SBA hosts town hall to discuss race issues

By Julia Guerrein, Editor-in-Chief

The Vermont Law School Student Bar Association (SBA) held a town hall on Monday evening to address racism in the VLS and Vermont communities. Attendees developed particular action items and areas in which they want to push for change, and tasked those items to groups of a few volunteer students.

Heather Francis, the 2020-2021 SBA President, ran the meeting with the help of her executive board.

“We have one of the most…tight-knit law school communities across the country,” said Francis. Francis discussed how SBA is meant to serve as a bridge between the administration and the students, so that student ideas can efficiently reach the administration. With that in mind, she encouraged students to hold SBA accountable so they can accurately “uplift student voices and student concerns.”

Francis also explained the structure of SBA, informing students of whom they should contact for different needs and concerns.

From there, Francis handed the floor over to Nikki Adelman, Vice President of Student Affairs and Operations, who began the discussion of proposals. Throughout the meeting, newly-elected Secretary, Serena White, took notes and organized the discussion into specific proposal ideas.

A majority of the discussion focused on the Underground Railroad mural located in the Chase Center. Students both in favor of and against removing the mural shared their perspectives.

Jameson Davis, one of the creators of a petition to remove the mural, shared his personal thoughts on the mural and testimonies he has received from others in the VLS community.

After describing the reactions that some people have had to the mural, Davis asked, “Why does White growth have to come at the pain of Black people?” Davis acknowledged that while the artist and law school had good intentions when the mural was painted, those good intentions cannot negate the negative feelings and discomfort the mural has aroused in some of its viewers.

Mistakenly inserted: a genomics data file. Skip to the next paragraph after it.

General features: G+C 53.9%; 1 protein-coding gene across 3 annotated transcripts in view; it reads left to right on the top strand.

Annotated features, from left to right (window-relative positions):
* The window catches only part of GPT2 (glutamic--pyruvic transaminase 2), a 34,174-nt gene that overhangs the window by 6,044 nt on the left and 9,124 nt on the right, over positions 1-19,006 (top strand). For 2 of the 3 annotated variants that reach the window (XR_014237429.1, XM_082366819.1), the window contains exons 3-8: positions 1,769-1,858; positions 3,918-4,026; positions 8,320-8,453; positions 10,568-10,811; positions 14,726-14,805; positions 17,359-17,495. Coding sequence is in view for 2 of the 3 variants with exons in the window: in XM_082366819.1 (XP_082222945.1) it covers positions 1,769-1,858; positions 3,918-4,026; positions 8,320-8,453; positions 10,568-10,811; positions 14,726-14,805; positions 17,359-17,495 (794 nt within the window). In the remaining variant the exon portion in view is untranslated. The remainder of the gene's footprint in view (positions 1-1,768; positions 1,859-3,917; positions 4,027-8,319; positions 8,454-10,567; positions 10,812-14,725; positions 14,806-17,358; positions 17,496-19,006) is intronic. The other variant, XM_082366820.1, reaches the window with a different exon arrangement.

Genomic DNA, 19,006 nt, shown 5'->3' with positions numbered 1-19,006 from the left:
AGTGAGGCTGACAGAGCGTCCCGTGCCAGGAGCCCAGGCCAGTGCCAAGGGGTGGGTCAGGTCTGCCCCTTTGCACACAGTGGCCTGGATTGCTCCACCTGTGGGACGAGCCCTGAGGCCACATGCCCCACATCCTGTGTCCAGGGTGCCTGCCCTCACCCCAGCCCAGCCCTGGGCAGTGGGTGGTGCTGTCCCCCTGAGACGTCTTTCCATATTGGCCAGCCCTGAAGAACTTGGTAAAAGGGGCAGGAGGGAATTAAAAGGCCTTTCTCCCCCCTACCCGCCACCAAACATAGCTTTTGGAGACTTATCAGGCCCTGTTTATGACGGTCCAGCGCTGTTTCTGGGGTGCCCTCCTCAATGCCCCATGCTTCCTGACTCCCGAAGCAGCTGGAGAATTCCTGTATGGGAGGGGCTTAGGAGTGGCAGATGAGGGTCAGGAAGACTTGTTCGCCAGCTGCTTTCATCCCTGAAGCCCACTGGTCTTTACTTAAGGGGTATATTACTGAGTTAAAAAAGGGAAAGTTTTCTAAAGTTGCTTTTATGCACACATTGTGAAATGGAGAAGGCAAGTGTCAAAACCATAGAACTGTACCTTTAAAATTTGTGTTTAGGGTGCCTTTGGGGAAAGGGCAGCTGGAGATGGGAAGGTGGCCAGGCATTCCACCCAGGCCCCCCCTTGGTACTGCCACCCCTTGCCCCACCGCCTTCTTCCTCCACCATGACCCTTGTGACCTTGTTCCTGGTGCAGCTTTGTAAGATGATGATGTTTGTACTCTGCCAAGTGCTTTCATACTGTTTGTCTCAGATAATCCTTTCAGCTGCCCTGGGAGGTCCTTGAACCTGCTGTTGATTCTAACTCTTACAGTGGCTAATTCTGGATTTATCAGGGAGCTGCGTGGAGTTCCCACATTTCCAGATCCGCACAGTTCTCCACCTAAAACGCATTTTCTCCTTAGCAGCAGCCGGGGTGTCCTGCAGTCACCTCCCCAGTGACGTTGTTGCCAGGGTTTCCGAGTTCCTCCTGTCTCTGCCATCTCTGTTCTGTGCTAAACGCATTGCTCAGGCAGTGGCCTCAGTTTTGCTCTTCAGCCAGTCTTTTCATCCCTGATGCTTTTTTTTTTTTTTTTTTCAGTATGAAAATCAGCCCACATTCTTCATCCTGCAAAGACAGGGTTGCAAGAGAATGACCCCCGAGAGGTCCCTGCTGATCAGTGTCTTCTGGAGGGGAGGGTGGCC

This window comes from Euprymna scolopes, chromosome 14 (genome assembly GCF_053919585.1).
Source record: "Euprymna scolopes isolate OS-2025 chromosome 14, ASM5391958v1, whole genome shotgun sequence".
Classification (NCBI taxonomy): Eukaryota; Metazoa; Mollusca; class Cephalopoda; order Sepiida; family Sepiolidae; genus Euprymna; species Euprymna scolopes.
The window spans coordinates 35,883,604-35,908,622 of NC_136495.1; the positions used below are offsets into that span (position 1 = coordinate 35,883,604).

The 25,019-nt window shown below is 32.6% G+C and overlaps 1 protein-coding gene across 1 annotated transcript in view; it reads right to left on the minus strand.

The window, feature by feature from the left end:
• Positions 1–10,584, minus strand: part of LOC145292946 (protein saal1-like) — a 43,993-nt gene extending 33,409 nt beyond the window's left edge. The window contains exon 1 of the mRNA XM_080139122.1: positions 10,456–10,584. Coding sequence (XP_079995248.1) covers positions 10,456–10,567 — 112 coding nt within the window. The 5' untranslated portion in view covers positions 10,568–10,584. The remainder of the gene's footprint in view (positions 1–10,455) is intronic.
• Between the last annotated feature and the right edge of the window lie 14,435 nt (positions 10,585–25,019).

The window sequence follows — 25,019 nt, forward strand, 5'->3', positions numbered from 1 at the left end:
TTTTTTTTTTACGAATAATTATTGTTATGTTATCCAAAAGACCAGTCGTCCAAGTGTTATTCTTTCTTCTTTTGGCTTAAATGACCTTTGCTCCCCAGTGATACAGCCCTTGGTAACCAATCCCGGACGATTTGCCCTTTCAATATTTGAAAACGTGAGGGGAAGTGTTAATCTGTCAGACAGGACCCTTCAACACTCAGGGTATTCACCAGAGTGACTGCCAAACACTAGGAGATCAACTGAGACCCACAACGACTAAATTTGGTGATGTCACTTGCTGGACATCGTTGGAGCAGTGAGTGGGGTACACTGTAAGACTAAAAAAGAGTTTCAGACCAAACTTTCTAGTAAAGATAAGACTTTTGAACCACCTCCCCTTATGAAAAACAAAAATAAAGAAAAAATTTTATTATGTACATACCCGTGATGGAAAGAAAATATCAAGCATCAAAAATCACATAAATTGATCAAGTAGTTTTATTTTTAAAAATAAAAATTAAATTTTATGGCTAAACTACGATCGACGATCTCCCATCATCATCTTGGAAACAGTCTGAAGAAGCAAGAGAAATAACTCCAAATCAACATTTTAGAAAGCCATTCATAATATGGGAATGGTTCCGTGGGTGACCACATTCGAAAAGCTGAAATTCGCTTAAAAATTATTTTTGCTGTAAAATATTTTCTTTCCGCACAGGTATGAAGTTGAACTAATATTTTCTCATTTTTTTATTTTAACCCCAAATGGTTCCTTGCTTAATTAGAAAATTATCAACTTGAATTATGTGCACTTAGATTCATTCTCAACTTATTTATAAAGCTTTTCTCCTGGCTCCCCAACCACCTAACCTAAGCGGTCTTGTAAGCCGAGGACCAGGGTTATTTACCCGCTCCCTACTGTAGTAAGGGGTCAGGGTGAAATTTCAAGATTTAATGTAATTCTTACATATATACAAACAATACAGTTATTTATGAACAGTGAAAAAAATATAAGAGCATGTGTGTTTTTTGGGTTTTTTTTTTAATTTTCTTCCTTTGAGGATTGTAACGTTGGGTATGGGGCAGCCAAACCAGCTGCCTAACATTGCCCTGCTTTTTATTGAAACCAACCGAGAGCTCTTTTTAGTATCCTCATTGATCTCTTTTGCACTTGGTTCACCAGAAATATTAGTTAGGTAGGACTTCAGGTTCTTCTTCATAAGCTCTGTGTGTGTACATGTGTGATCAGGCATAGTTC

Ricardo Edwards, Vice President of Student Activities, helped moderate the conversation while also sharing his own experience with the mural. Edwards described the mural as inspiring, and noted that even when we disagree with each other we must continue to be respectful.

After discussing the mural, other students introduced more ideas about ways to dismantle racism at VLS. One student described a club from her undergraduate school that facilitated conversations about different identities and how they intersect with one another. Other participants in the Town Hall had concerns that those conversations could unfairly burden people of color to teach and talk about their experiences. Other students proposed a club focused on deconstructing whiteness, and a taskforce for Black, Indigenous, and people of color.

As the discussion was wrapping up, students received an email from VLS Dean and President Thomas McHenry stating that the Underground Railroad mural would be painted over.

Near the end of the meeting, White posted proposal topics in the chat so attendees could choose which proposals they wanted to work on. The groups included creating a diversity taskforce, replacing the mural, developing curriculum changes and course ideas, recruiting more Black and brown students and faculty to VLS, and proposing anti-racist legislation in Vermont.

The groups are working on their proposals over the next month, which are due to the SBA on August 1.

Correction: Nikki Adelman is the Vice President of Student Affairs and Operations.

Addition: After the meeting, SBA President, Heather Francis, told The Forum that the creators of the Underground Railroad mural petition asked SBA to remove the mural group. Therefore, there is no longer a group working on a proposal related to the mural.

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